He also is an American professor at Temple University in Tokyo and an author. He has written a number of books and writes regularly for The Japan Times and other publications. He has an MA in international affairs and a PhD in history, both from Columbia University which is a VERY reputable institution. https://en.wikipedia.org/wiki/Jeff_Kingston

The only reason I can see for asking Kingston is because he is guaranteed to give an anti-Abe sound bite.

Most half decent economists have. Take Gerald Celente, Peter Schiff, Kyle Bass, and Edward Harris. All heavyweight economists, and they all have condemned Abe and his policies.

Have you considered the possibility that things might have been worse in the absence of his policies?

No.

Only for unskilled workers. And, the bar for being let in as a “skilled worker” is very low as exemplified by what we get in the way of Ingurishu teachers.

Pay peanuts Get monkeys

5 ( +6 / -1 )

I think we are saying the same thing john san. I said in my post that not long ago 'I was getting close to jpy100 for 1 aud now its down to jpy75." which is correct. Today 1aud gets you jpy76 whereas the same 1 aussie dollar coin was worth almost jpy95/100 a while ago.

All good, I think I confused you with my aud ;)

2 ( +2 / -0 )

bullfighterJun. 25, 2016 - 12:01PM JST

Not obvious why Jeff Kingston would be asked about this. He is a specialist on East Timor. There are scores of British bankers and stockbrokers in Japan who can be expected to have vastly more expertise in this area than Kingston.

And most of them say exactly the same as Kingston that Abenomics is a dead duck in the water.

4 ( +4 / -0 )

And to all those Japanese factories in the UK.Congratulations! Your products are 20% more competitive! LOL yet no the UK is leaving they'll be tariffs on their goods just like any other non EU country. Your only tariff-free within the EU. the EU is a much larger entity than the UK now and when it comes to trade negotiations they'll have far more trading powers over the UK. To think the Uk will get the same free tariffs on their good going into the EU you'll be sadly shocked. Why would the EU agree to 0 tariffs on a member that's just left and won't be paying their way within the EU anymore, I certainly wouldnt. This is the exact reason why the big manufacturers in the UK wanted to stay in the EU, now theyll be tariffed like any other non-EU country it may be much better for them to move UK manufacturing into the EU meaning the loss of 1000s of jobs. The UK economy will need the EU economy far more now for trade than visa versa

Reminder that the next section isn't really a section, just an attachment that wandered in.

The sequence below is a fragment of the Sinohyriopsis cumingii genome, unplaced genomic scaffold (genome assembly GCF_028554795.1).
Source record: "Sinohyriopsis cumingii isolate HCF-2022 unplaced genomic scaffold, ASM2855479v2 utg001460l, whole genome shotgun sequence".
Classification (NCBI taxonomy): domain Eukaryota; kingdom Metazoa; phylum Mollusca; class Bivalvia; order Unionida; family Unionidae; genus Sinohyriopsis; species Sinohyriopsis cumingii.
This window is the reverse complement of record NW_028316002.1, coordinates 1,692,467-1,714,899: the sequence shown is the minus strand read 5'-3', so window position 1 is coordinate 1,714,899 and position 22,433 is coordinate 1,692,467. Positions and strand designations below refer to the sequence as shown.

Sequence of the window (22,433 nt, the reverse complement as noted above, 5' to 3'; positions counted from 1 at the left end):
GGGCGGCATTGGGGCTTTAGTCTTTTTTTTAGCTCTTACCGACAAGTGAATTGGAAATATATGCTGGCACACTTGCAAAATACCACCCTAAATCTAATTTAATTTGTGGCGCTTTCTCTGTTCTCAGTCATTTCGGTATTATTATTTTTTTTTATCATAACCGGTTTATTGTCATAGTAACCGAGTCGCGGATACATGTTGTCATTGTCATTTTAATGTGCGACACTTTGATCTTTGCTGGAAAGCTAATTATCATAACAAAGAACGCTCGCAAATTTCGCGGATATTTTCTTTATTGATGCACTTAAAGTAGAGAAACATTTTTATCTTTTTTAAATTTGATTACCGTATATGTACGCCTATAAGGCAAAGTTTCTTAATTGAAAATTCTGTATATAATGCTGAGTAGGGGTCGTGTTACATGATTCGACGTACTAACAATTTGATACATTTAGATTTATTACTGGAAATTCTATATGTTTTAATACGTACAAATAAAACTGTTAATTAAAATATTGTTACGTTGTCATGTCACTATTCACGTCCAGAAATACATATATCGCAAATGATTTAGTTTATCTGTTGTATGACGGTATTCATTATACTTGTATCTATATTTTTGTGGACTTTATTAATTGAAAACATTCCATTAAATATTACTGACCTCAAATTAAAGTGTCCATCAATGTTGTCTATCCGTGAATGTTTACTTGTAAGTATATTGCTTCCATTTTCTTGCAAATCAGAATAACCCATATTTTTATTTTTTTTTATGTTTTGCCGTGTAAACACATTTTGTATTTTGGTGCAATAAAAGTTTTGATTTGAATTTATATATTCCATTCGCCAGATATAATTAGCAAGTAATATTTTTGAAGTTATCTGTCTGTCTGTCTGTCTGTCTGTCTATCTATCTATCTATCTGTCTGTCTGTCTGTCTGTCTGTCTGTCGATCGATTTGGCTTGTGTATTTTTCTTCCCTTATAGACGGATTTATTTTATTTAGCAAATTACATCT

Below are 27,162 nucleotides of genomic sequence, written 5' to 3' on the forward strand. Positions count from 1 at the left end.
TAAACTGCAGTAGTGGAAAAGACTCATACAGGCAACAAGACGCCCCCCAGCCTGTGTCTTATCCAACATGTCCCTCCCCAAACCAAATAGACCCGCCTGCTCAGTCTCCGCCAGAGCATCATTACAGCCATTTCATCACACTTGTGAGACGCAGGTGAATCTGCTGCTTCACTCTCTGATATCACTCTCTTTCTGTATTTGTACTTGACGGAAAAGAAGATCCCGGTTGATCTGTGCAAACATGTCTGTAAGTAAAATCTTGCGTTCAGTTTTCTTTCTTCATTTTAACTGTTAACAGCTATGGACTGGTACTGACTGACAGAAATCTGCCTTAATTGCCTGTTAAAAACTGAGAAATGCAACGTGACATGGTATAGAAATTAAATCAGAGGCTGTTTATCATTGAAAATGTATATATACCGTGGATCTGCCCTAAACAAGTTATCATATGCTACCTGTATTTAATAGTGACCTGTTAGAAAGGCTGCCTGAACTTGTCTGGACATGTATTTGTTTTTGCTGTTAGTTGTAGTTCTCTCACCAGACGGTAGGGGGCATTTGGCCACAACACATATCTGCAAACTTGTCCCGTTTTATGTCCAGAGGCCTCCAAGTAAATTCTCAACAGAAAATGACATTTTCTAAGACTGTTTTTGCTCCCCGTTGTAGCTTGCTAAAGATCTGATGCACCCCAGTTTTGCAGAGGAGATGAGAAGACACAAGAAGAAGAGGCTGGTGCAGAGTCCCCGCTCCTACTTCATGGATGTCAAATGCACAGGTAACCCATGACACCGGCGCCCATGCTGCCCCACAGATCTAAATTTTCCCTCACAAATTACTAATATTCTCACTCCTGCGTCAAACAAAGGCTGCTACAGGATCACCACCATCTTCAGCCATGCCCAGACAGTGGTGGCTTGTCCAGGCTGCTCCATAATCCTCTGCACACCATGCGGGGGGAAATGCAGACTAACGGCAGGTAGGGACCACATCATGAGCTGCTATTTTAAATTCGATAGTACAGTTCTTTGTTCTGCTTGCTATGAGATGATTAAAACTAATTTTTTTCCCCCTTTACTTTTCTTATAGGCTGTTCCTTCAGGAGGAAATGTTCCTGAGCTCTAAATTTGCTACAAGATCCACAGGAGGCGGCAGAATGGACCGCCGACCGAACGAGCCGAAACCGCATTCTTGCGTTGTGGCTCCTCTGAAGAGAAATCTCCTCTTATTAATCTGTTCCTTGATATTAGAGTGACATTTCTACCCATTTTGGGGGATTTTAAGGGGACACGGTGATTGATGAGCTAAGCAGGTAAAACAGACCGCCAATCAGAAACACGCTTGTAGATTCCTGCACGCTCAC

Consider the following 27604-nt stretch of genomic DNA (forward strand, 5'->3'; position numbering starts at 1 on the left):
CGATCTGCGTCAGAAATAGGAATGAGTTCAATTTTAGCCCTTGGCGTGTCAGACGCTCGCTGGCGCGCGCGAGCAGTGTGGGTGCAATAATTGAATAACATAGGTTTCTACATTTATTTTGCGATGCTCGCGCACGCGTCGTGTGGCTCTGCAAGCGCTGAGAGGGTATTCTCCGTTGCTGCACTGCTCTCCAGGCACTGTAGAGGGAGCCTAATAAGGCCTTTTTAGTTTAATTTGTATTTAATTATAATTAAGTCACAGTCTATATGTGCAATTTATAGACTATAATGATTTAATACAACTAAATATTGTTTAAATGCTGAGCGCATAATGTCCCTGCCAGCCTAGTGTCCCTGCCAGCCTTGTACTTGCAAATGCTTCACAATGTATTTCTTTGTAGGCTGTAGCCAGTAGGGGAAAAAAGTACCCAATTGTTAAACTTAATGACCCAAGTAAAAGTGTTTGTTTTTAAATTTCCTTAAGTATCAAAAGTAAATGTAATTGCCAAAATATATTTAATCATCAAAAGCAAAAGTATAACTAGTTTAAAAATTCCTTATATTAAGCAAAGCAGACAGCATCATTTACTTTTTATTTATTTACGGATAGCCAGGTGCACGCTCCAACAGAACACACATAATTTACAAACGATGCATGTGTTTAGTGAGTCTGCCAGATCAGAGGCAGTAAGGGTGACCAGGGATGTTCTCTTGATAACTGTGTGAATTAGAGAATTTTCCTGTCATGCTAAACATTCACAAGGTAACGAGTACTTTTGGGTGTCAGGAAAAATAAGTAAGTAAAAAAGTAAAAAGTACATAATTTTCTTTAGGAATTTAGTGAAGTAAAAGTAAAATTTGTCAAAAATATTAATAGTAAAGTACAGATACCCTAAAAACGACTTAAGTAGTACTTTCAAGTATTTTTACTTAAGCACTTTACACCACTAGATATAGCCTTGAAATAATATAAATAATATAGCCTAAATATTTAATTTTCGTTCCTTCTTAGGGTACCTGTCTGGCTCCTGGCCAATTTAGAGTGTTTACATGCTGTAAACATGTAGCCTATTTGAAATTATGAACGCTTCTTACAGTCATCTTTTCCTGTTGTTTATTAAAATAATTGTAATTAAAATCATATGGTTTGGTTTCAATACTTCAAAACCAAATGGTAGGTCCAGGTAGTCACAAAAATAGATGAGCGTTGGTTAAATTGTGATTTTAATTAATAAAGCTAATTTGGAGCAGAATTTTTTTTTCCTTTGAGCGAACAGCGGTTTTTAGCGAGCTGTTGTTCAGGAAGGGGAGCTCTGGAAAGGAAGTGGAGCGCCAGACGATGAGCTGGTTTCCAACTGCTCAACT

0 ( +2 / -2 )

This is all so very " regrettable " indeed. But in the end it makes no difference as the lemmings here can be relied on to deliver a resounding LDP majority victory come election time. Shinzo can sleep soundly.

1 ( +2 / -1 )

wtfjapan.

Why would the EU agree to 0 tariffs on a member that's just left and won't be paying their way within the EU anymore, I certainly wouldnt. This is the exact reason why the big manufacturers in the UK wanted to stay in the EU, now theyll be tariffed like any other non-EU country it may be much better for them to move UK manufacturing into the EU meaning the loss of 1000s of jobs.

One blunder after another, you just can't help it can you?

Duhhhh Norway.......Duhhh Iceland......Duhh Georgia....Duhh Liechtenstein.

All the 3 mentioned above are members of the European Economic Area (EEA) which are all governed by the free movement of goods, services, and capital.

What makes you think Britain be any different, especially since if it is excluded from the Euro markets, the EU will lose 20% of its existing GDP

2 ( +2 / -0 )

Over the last past 6 months Ive watched the yen drop from 180 to the pound to 155 and drop to 135 yesterday, this is going to hurt me when I come on holiday, so what affect is it going to have on the Japanese tourism industry?

-2 ( +0 / -2 )

And to all those Japanese factories in the UK. Congratulations! Your products are 20% more competitive!

Not if those factories are mainly assembling products from imported parts. Their costs have just soared.

1 ( +1 / -0 )

Your only tariff-free within the EU. the EU is a much larger entity than the UK now and when it comes to trade negotiations they'll have far more trading powers over the UK.

No country has left the EU , there's only been a vote to leave and that vote won.